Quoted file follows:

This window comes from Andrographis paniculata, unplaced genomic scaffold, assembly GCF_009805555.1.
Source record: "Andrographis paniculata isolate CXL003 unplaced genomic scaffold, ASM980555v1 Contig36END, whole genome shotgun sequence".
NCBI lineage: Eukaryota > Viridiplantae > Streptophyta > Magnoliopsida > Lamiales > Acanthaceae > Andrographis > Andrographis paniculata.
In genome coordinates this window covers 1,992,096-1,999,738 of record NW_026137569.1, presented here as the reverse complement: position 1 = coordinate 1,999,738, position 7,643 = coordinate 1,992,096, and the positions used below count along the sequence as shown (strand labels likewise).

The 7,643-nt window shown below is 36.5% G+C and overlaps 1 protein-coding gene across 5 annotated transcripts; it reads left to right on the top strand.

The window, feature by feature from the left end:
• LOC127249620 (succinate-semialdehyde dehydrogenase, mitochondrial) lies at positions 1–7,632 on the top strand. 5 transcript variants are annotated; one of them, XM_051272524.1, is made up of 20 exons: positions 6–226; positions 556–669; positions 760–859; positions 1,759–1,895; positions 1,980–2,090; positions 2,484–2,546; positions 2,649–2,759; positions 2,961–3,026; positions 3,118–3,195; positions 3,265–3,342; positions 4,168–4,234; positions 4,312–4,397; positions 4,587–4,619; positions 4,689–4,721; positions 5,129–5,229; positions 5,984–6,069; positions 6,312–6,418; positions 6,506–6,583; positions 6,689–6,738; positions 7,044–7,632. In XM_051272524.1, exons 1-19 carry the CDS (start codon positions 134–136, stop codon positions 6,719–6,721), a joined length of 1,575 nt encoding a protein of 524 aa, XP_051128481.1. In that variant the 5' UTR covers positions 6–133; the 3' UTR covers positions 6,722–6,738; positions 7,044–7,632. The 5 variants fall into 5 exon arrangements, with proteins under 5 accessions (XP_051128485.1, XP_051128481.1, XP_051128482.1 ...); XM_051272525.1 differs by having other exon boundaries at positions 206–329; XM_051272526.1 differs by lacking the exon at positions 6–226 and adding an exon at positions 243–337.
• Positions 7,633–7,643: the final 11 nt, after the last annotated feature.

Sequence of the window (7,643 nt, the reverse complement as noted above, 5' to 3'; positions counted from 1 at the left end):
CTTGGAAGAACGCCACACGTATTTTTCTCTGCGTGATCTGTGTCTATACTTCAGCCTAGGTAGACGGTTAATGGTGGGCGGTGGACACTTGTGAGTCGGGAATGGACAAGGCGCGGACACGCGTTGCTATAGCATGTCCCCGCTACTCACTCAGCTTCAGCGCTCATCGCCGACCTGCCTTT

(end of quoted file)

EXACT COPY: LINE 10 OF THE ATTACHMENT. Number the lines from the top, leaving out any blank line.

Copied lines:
CTTGGAAGAACGCCACACGTATTTTTCTCTGCGTGATCTGTGTCTATACTTCAGCCTAGGTAGACGGTTAATGGTGGGCGGTGGACACTTGTGAGTCGGGAATGGACAAGGCGCGGACACGCGTTGCTATAGCATGTCCCCGCTACTCACTCAGCTTCAGCGCTCATCGCCGACCTGCCTTT